William Dalrymple, a Roman Catholic travel writer, in his book From the Holy Mountain gives eye witness evidence when he travelled through Anatolia of the deliberate attempt of the Turks to destroy all the evidence of the pogrom. He saw old Armenian church buildings being literally ground to powder. We need to remember that when Adolf Hitler was asked about the possible repercussions of the Shoah he said — "who today remembers the Armenians?"

From 1945 the politics of the cold war has played a big part in all this. NATO, formed to defend western Europe, had to secure the support of the Turks to defend a vulnerable flank which was close to Russia. This was the main reason also why NATO did nothing when Turkey invaded and annexed a part of Cyprus. Like the Cypriots the Armenians are deemed by the Great Powers as too insignificant to bother with in the power struggles of our day.

Russia

The major area of suffering by Christians in the last century has been in Russia. Although the persecutions affected other Roman Catholic and Protestant communities, it was the Orthodox Church which bore the brunt of it. In 1917 there were over 80,000 Orthodox Churches, Chapels and Monasteries in Russia. By 1939, probably the nadir of the fortunes of the Russian Orthodox Church, there were only 200-300 left.

By 1939 over 80,000 bishops, priests, deacons and religious had been murdered. The suffering of the laity was both economic and political. Famine took at least 7 million in 1922, and more than 7 million in 1930. The purges of Stalin in 1934 killed at least 19 million Russians, including millions of Orthodox believers. Stalin in his five year plan of 1932 made it his open objective to eradicate the whole Church. In 1914 there were 163 bishops; by 1939 there were only 4 active bishops left. In 1914 there were 51,000 priests, in 1939 a few hundred. In 1914 57 seminaries. In 1939 none.

It is often overlooked that some of the worst persecution occurred after the Second World War. From 1959 onwards, this was carried out under the direction of Khrushchev.

Croatia in the former Yugoslavia

The former Dean of Winchester, Trevor Beeson, writing in his book Discretion and Valour, says that it is "impossible to understand the present religious situation in Yugoslavia without taking into account the wartime sufferings of the country." Alth,ugh he was writing about the 70s, his words are equally valid for our day, and particularly in the light of the recent conflict in Kosovo. Croatia became independent in 1941 after it had been invaded by Italian, German, Hungarian and Bulgarian armies. A puppet State in inner Serbia was set up under a Fascist, Ante Pavelic, and the rest of the country was carved up between the invaders. The Fascist party was called Ustasa. Its aim was to avenge the repression of Croats by Serbs and to "purify" the State of Orthodoxy. It was made public that one-third of Serbs would be converted (to Roman Catholicism), one-third expelled and one-third killed. The vision had clearly expressed devotion to the Roman Catholic Church and the spirit of the Crusades. It effectively destroyed the Orthodox Church in this area. Some Roman Catholic priests and friars took part in the killings and acts of violence.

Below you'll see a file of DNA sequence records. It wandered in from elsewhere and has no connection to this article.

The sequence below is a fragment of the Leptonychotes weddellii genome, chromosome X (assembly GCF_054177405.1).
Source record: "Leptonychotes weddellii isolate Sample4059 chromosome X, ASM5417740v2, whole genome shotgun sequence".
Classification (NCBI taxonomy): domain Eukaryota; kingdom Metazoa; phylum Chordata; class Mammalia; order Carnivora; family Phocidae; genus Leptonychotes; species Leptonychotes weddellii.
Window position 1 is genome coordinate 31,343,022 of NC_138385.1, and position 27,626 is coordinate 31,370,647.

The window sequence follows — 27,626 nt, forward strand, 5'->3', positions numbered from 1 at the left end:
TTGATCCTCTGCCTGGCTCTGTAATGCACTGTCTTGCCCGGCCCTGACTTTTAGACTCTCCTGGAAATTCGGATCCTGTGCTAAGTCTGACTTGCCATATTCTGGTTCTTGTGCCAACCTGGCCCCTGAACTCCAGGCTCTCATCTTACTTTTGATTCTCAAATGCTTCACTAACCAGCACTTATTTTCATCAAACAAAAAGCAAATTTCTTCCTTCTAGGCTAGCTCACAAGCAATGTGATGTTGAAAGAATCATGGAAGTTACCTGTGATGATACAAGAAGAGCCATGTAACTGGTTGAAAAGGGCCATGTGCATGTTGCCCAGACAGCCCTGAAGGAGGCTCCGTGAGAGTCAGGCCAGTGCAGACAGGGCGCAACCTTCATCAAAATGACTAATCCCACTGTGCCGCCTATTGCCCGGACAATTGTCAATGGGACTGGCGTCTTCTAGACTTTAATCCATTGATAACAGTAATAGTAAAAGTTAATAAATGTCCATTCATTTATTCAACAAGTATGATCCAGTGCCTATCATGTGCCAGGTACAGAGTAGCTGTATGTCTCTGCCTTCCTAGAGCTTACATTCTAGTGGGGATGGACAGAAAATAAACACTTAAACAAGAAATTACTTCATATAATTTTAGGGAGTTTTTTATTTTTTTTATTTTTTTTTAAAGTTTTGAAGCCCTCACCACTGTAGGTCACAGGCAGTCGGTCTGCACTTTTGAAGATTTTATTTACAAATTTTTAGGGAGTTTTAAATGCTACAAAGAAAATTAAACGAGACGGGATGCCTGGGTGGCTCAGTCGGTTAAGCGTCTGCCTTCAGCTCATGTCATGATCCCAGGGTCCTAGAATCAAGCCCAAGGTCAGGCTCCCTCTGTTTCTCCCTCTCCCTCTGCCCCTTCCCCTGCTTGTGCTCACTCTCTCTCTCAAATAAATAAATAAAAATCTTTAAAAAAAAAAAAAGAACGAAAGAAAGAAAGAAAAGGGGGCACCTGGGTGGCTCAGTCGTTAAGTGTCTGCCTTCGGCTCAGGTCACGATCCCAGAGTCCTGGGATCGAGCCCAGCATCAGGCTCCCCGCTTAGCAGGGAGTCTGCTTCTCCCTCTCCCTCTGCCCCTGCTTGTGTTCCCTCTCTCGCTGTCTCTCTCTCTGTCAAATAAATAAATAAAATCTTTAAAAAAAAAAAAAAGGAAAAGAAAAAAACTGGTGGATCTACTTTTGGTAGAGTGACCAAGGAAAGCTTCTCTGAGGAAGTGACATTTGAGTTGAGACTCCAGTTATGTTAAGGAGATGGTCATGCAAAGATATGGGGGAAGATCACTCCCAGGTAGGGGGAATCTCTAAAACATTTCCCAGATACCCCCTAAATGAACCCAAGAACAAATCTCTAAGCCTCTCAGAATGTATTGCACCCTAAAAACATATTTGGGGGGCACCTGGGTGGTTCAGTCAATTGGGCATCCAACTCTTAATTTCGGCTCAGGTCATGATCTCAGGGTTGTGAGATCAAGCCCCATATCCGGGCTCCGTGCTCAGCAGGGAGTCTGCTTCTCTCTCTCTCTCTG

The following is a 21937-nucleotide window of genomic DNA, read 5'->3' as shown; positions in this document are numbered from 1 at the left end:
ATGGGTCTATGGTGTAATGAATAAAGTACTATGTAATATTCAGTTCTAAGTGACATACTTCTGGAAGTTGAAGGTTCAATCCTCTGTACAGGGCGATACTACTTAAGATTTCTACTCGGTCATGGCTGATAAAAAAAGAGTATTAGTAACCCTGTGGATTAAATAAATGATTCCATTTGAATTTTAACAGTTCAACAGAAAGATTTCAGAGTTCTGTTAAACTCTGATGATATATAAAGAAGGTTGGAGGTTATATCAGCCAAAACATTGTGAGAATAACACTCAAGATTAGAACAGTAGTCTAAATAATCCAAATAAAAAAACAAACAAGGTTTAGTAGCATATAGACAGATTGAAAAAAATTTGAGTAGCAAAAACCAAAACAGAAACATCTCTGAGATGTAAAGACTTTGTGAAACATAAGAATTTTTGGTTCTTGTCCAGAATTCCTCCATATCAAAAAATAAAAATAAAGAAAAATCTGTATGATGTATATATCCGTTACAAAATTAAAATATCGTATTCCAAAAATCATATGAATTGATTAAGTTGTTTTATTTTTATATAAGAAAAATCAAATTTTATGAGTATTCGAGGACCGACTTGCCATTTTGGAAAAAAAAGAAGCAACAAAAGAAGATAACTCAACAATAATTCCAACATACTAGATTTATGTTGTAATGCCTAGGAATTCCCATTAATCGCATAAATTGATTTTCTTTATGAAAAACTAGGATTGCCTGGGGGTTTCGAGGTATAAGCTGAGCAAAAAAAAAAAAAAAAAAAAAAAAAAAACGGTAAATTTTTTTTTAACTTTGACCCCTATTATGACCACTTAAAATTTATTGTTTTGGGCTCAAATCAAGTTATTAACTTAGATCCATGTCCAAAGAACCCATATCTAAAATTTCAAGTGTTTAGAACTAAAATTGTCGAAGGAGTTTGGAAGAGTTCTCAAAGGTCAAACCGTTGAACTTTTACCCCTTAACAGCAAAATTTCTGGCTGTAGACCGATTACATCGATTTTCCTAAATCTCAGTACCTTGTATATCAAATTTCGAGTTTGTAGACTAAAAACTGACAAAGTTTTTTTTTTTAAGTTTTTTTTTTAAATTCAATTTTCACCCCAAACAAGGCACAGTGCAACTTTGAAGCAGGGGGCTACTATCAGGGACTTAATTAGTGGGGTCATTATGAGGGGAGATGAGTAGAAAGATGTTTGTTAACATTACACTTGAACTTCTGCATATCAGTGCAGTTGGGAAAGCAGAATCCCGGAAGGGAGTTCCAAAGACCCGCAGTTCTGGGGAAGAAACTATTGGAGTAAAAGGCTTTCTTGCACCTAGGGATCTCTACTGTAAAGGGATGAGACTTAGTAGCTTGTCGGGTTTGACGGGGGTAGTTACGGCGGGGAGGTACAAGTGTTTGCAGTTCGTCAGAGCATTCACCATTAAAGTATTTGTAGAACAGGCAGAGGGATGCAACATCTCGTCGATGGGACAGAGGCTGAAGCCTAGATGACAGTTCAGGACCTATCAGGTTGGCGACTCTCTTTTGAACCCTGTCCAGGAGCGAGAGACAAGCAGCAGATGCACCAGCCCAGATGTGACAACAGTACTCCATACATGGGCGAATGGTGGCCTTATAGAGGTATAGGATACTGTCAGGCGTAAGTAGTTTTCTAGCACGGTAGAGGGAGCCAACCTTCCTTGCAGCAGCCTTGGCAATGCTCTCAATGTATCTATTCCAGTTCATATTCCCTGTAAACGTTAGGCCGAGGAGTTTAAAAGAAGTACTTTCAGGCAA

Of the 2 million Serbs targeted, 350,000 were killed, 300,000 deported or fled and 250,000 converted under duress to the Roman Catholics. There were mass re-baptisms. Three Bishops and about 220 priests were murdered.

Why remember?

Are not these horrors best forgotten? Unfortunately they have a habit of sticking in the consciousness of those affected. Both Northern Ireland and the Palestinian issues testify clearly to this. People don't forget easily. Nor should they be asked to do so. But for Christians the remembrance will have a different feel about it.

First of all, our minds need to be purged of a spirit of hatred or revenge. There is nothing that men can do to one another which cannot be forgiven and cleansed by the blood of Christ. Above all our remembrances need to be in the setting of forgiveness; we need to leave judgement in the hands of God.

Secondly, we have a duty to remember because those who suffered were our own brothers and sisters in Christ. As the Church remembers the martyrs of all past centuries, so these need to be held in honour by us all. Their memory is eternal.

Sources

The Armenian massacres — A History of the Twentieth Century Vol 1 by Martin Gilbert.

The Russian — A Long Walk to Church — a contemporary History of Russian Orthodoxy by Nathaniel Davis.

The Serbian — Discretion and Valour by Trevor Beeson.